Growing insecurity in LA, linked to arms trafficking: report

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The growing insecurity in Latin America, not only in traditionally violent countries like Colombia or Central America, but now in others like Ecuador, is closely related to linked to the high number of firearms that flood the continent despite the fact that it has stricter laws regarding the possession of this type of weapon than there are in the United States, where a good part of them come from.

The homicide rate in the region has been increasing in recent years. According to the 2022 data collected by the specialized portal Insight Crime, Venezuela registered the highest rate, with 40.4 per 100,000 inhabitants, followed by Honduras, with 35.8; Colombia, with 26.1; Ecuador, with 25.9; and Mexico, with 25.2.

Although in Chile the rate stands at 5 per 100,000, very far from the most violent countries, homicides have doubled in the last decadegenerating concern among citizens -50% identify crime as the most important issue at the national level-.

The leftist government Gabriel Boric has increased spending on security and it has even deployed the Army to try to resolve the migration crisis on the border with Peru, which has not prevented the right wing from winning the recent elections to elect those who should draft the country's new Constitution.

Also in Ecuador, the alarming levels of violence have been key in the political crisis that the country is going through, where the president, Guillermo Lasso, has dissolved the National Assembly, controlled by the opposition, given the impossibility of governing. Here, the president authorized in early April the "possession and carrying of weapons for civilian use for personal defense," among other measures to try to curb the incipient insecurity, linked to the rise of drug trafficking.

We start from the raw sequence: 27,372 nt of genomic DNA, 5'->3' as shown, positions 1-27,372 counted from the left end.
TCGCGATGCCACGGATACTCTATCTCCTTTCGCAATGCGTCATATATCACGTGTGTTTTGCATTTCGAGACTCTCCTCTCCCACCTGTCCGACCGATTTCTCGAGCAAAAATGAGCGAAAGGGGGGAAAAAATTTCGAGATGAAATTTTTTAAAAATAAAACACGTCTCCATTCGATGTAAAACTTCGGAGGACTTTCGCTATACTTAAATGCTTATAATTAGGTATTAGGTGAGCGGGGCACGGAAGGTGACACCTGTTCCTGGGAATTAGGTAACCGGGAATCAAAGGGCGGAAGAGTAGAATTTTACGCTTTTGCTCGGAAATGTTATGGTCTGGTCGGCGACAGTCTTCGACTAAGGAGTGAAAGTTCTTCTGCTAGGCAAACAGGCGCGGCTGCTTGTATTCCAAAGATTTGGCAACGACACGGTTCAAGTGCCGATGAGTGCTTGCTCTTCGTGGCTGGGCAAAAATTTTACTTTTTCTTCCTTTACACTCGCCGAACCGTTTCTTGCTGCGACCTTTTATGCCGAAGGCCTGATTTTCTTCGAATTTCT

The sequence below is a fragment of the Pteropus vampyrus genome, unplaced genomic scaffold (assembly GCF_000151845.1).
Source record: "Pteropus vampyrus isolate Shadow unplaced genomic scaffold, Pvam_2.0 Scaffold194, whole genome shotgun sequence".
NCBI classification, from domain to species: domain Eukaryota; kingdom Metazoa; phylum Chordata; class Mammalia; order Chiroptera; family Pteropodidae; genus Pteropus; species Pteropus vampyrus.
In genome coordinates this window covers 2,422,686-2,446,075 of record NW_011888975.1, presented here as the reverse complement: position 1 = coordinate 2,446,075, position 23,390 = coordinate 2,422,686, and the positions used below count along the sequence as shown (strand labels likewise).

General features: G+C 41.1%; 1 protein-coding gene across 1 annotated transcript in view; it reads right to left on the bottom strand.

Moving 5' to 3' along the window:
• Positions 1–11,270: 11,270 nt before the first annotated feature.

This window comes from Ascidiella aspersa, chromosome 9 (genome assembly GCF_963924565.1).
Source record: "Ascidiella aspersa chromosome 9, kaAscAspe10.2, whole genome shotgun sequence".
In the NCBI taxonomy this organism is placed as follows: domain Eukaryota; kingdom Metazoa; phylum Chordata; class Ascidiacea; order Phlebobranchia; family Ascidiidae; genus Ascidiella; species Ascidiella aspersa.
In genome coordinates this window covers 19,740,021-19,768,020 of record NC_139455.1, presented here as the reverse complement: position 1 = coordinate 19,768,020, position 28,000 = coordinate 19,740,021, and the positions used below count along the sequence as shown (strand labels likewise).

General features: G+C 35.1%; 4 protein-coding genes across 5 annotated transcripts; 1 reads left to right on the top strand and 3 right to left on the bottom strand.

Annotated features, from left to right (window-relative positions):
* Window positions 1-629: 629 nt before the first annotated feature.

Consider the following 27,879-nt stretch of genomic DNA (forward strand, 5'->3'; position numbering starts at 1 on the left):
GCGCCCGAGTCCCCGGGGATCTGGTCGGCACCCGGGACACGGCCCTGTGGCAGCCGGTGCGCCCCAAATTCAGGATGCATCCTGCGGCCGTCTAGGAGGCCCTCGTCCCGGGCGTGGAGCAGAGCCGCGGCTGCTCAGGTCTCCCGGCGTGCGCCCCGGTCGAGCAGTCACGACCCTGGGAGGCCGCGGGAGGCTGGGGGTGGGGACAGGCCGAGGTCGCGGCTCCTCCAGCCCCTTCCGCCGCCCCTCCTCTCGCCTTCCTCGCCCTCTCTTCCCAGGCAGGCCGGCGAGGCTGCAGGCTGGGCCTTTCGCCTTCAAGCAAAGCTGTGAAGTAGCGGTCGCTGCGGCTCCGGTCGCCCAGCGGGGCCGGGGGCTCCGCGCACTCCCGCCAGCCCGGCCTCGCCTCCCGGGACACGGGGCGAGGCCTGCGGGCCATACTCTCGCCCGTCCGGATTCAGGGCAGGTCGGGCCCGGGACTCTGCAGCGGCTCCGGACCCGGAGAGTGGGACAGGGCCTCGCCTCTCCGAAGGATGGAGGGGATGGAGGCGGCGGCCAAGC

“A key factor behind this epidemic of gun violence is the diversion, and illicit trafficking, of small arms and light weapons throughout the region”, emphasizes Carina Solmirano, expert at the head of the Arms Trade Treaty Observatory (ATT Monitor) at Control Arms, a coalition of organizations that are committed to greater control in this matter in an article for Americas Quarterly.

Precisely, the latest report prepared in 2018 by the ATT Monitor shows that more than 75% of homicides in the region involve firearms, very far from the world average of 40%. In addition, Latin America has 10 of the 15 countries with the highest homicide rates outside of an armed conflict.

According to the 2018 Small Arms Survey estimates, that year there were some 60 million weapons in the possession of the civilian population in the region, with 17.5 million in Brazil and 16.8 million in Mexico, a good part of which are not legally registered. To these must be added the around 8.8 million in possession of the State security forces and bodies, and those held by private security companies, a business on the rise in Latin America.

“The millions of illegal weapons circulating in the region and the persistent trafficking between countries and from the United States have allowed the activities of criminal organizations to expand and It has made their activities even more violent.” Solmirano denounces, linking the growing levels of armed violence in the hemisphere to drug trafficking.

The origin of the illegal light weapons circulating in Latin America is diverse, depending on when and how they are diverted from legal channels. A good part of them has its origin in the armed conflicts that devastated countries like Guatemala, El Salvador or Nicaragua decades ago. According to the aforementioned ATT Monitor report, at the end of the civil war in El Salvador, it is estimated that some 360,000 military-type weapons were not delivered.